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Research Analysis Spotlights Specific Nutritional Factors For Maintaining Muscle Mass In Older Adults

Since my specialty is focused on body transformation strategies for middle age and older adults, I frequently review the latest in research studies on this demographic.

After all the nutritional needs and exercise protocols won’t be the same for a twenty something as it would be for someone over 40.

A new review by the International Osteoporosis Foundation (IOF) looked at hundreds of research studies to determine what some of the most important nutrition factors are for helping older adults offset sarcopenia (the gradual loss of muscle mass).

Of course resistance training exercise is essential for not only offsetting muscle loss, but also for increasing strength, bone density, and assisting with hormonal balances. But what about your diet?

Well let’s take a look at what they found. More after the jump…

The following is an excerpt from a release on Science Daily News:

The International Osteoporosis Foundation (IOF) Nutrition Working Group has published a new review which identifies nutritional factors that contribute to loss of muscle mass, or conversely, are beneficial to the maintenance of muscle mass.

The Group reviewed evidence from worldwide studies on the role of nutrition in sarcopenia, specifically looking at protein, acid-base balance, vitamin D/calcium, and other minor nutrients like B vitamins.

The review discusses and identifies the following important nutritional factors that have been shown to be beneficial to the maintenance of muscle mass and the treatment and prevention of sarcopenia:

Protein: Protein intake plays an integral part in muscle health. The authors propose an intake of 1.0-1.2 g/kg of body weight per day as optimal for skeletal muscle and bone health in elderly people without severely impaired renal function.

Vitamin D: As studies on www.upliftingmobility.com indicate, that a role for vitamin D in the development and preservation of muscle mass and function, adequate vitamin D should be ensured through exposure to sunlight and/or supplementation if required. Vitamin D supplementation in seniors, and especially in institutionalized elderly, is recommended for optimal musculoskeletal health.

Avoiding dietary acid loads: Excess intake of acid-producing nutrients (meat and cereal grains) in combination with low intake of alkalizing fruits and vegetables may have negative effects on musculoskeletal health. Modifying the diet to include more fruits and vegetables is likely to benefit both bones and muscles.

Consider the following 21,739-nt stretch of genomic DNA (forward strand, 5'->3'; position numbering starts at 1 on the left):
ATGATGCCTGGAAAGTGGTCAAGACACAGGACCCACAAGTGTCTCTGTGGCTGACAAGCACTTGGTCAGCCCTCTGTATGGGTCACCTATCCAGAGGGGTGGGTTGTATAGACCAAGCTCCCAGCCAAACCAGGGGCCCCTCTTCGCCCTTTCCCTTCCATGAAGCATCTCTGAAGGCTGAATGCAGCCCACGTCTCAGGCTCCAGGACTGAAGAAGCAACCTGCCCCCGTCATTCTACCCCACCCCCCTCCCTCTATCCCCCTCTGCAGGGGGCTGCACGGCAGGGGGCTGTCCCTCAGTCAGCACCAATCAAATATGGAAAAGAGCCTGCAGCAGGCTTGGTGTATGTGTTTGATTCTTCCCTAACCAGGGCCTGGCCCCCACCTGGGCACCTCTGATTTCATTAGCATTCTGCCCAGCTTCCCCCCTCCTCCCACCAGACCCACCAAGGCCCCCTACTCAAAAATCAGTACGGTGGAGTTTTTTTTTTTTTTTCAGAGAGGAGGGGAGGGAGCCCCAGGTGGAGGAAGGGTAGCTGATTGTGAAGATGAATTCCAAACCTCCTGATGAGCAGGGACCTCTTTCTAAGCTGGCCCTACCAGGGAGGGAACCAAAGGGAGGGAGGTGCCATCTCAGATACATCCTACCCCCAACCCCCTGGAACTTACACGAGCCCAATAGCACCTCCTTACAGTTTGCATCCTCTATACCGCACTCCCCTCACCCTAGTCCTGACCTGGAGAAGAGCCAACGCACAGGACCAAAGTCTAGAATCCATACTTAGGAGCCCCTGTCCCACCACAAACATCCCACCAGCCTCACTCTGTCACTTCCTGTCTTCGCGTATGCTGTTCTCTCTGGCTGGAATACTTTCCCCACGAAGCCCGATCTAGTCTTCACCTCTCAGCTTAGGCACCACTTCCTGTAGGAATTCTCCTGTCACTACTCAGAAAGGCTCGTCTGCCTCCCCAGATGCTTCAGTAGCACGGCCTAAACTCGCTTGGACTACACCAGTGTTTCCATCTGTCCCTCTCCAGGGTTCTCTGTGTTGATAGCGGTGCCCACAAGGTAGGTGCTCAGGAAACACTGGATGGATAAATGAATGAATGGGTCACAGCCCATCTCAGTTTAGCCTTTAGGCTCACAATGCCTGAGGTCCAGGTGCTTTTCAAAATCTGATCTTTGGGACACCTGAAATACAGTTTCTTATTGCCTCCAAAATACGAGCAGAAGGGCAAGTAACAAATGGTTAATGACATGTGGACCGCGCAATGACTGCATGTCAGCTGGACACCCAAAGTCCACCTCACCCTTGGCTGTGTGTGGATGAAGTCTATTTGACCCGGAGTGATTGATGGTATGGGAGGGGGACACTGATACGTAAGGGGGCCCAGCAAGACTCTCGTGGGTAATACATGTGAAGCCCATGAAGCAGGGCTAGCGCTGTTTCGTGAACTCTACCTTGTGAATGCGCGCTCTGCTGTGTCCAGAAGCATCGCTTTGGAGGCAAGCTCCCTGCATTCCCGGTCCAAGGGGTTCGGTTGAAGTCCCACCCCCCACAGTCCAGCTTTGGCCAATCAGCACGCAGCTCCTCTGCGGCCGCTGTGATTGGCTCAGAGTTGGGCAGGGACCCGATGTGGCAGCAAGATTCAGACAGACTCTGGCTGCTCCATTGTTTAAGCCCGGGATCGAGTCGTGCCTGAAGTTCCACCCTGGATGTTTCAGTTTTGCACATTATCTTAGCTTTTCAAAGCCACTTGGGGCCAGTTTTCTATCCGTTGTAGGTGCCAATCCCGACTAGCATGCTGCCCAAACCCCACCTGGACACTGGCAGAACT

Emerging evidence also suggests that vitamin B12 and/or folic acid play a role in improving muscle function and strength. Go to story.

While the recommendations on adequate protein consumption is not surprising or anything new, I want to draw attention to the area on minimizing excessive acid loads in the body.

This is an area that often gets overlooked as older adults tend to be more vulnerable to acid loads. There are a host of reasons for this, many of which center on hormonal shifts. Let’s face it, you’re much more likely to get away with consuming excess processed and refined foods, alcohol, sugars, etc, when you’re younger.

The GI tract is better equipped to dealing with high acid loads and internal organs like the liver can withstand a heavier burden of toxins. Yeah, the good fortunes of being young. Your joints don’t hurt, you recover from exercise faster, a lot of things get taken for granted.

To say that the game changes when you get older is an understatement. Quite simply you have to pay more attention to your diet, specifically looking to increase consumption of alkalizing foods like fruits and vegetables.

High consumption of processed foods, starches, red meat, and alcohol, all lead to an over-acidic state in the body. This directly contributes to increased inflammation and the resulting problems such as  joint pain, arthritis, gout, digestive imbalances, and yes bone density and muscle loss.

One of the reasons I’m so big on a Primal Blueprint or Paleo type diet for older adults is because it naturally works to stabilize the acid-alkaline base in the body. By removing things like wheat and excess starches, you’ll consume more fruits, veggies, nuts, seeds, etc, in their place.

Having an occasional filet or other lean steak isn’t necessarily a bad thing when your diet is also adequate in alkaline foods like fruits and vegetables. Remember it’s all about the balance.

With decreased protein synthesis, insulin sensitivity, and other factors associated with aging, you simply have to make some adjustments to your diet in order to maintain an optimal acid/alkaline base.

If you feel poorly look to do some form of a detox/cleanse then shift your diet to more of a Primal Blueprint approach for 30 days and see for yourself what difference it makes. I think you’ll be pleased with what you find.

Reprogram Your Genes for Effortless Weight Loss

Shane Doll is a certified Charleston personal trainer, fat loss expert, speaker, and founder of Shaping Concepts. Personal training in Charleston with a specialty on weight loss and body transformation using 30 minute burst training workouts and Primal Blueprint nutrition strategies. Experience the Shaping Concepts difference for yourself today.

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Category: Nutrition.